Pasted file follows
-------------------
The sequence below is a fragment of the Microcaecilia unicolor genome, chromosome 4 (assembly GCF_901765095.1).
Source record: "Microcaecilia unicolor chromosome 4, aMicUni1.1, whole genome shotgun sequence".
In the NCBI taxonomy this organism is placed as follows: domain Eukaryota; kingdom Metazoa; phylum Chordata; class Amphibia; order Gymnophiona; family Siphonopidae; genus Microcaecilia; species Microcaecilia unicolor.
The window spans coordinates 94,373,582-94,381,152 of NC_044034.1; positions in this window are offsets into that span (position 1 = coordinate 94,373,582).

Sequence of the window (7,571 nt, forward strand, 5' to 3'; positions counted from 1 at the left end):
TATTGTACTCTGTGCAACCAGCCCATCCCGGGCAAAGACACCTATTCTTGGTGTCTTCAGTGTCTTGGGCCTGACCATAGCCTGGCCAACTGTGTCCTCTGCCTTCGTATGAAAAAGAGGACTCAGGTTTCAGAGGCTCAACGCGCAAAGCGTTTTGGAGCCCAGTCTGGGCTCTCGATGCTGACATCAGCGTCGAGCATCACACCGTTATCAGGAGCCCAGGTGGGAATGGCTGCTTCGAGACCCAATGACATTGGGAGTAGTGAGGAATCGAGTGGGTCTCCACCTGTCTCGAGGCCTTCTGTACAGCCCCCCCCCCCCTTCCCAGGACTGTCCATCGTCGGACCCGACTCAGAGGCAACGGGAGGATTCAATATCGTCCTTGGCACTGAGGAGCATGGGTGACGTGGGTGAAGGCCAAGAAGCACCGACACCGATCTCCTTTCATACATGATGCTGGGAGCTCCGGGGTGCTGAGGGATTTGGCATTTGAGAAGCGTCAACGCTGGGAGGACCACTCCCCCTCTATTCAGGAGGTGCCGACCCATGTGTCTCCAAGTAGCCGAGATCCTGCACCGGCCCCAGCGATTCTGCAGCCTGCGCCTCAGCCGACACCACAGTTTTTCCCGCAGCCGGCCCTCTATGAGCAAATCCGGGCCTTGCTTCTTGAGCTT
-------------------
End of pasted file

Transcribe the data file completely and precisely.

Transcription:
The sequence below is a fragment of the Microcaecilia unicolor genome, chromosome 4 (assembly GCF_901765095.1).
Source record: "Microcaecilia unicolor chromosome 4, aMicUni1.1, whole genome shotgun sequence".
In the NCBI taxonomy this organism is placed as follows: domain Eukaryota; kingdom Metazoa; phylum Chordata; class Amphibia; order Gymnophiona; family Siphonopidae; genus Microcaecilia; species Microcaecilia unicolor.
The window spans coordinates 94,373,582-94,381,152 of NC_044034.1; positions in this window are offsets into that span (position 1 = coordinate 94,373,582).

Sequence of the window (7,571 nt, forward strand, 5' to 3'; positions counted from 1 at the left end):
TATTGTACTCTGTGCAACCAGCCCATCCCGGGCAAAGACACCTATTCTTGGTGTCTTCAGTGTCTTGGGCCTGACCATAGCCTGGCCAACTGTGTCCTCTGCCTTCGTATGAAAAAGAGGACTCAGGTTTCAGAGGCTCAACGCGCAAAGCGTTTTGGAGCCCAGTCTGGGCTCTCGATGCTGACATCAGCGTCGAGCATCACACCGTTATCAGGAGCCCAGGTGGGAATGGCTGCTTCGAGACCCAATGACATTGGGAGTAGTGAGGAATCGAGTGGGTCTCCACCTGTCTCGAGGCCTTCTGTACAGCCCCCCCCCCCCTTCCCAGGACTGTCCATCGTCGGACCCGACTCAGAGGCAACGGGAGGATTCAATATCGTCCTTGGCACTGAGGAGCATGGGTGACGTGGGTGAAGGCCAAGAAGCACCGACACCGATCTCCTTTCATACATGATGCTGGGAGCTCCGGGGTGCTGAGGGATTTGGCATTTGAGAAGCGTCAACGCTGGGAGGACCACTCCCCCTCTATTCAGGAGGTGCCGACCCATGTGTCTCCAAGTAGCCGAGATCCTGCACCGGCCCCAGCGATTCTGCAGCCTGCGCCTCAGCCGACACCACAGTTTTTCCCGCAGCCGGCCCTCTATGAGCAAATCCGGGCCTTGCTTCTTGAGCTT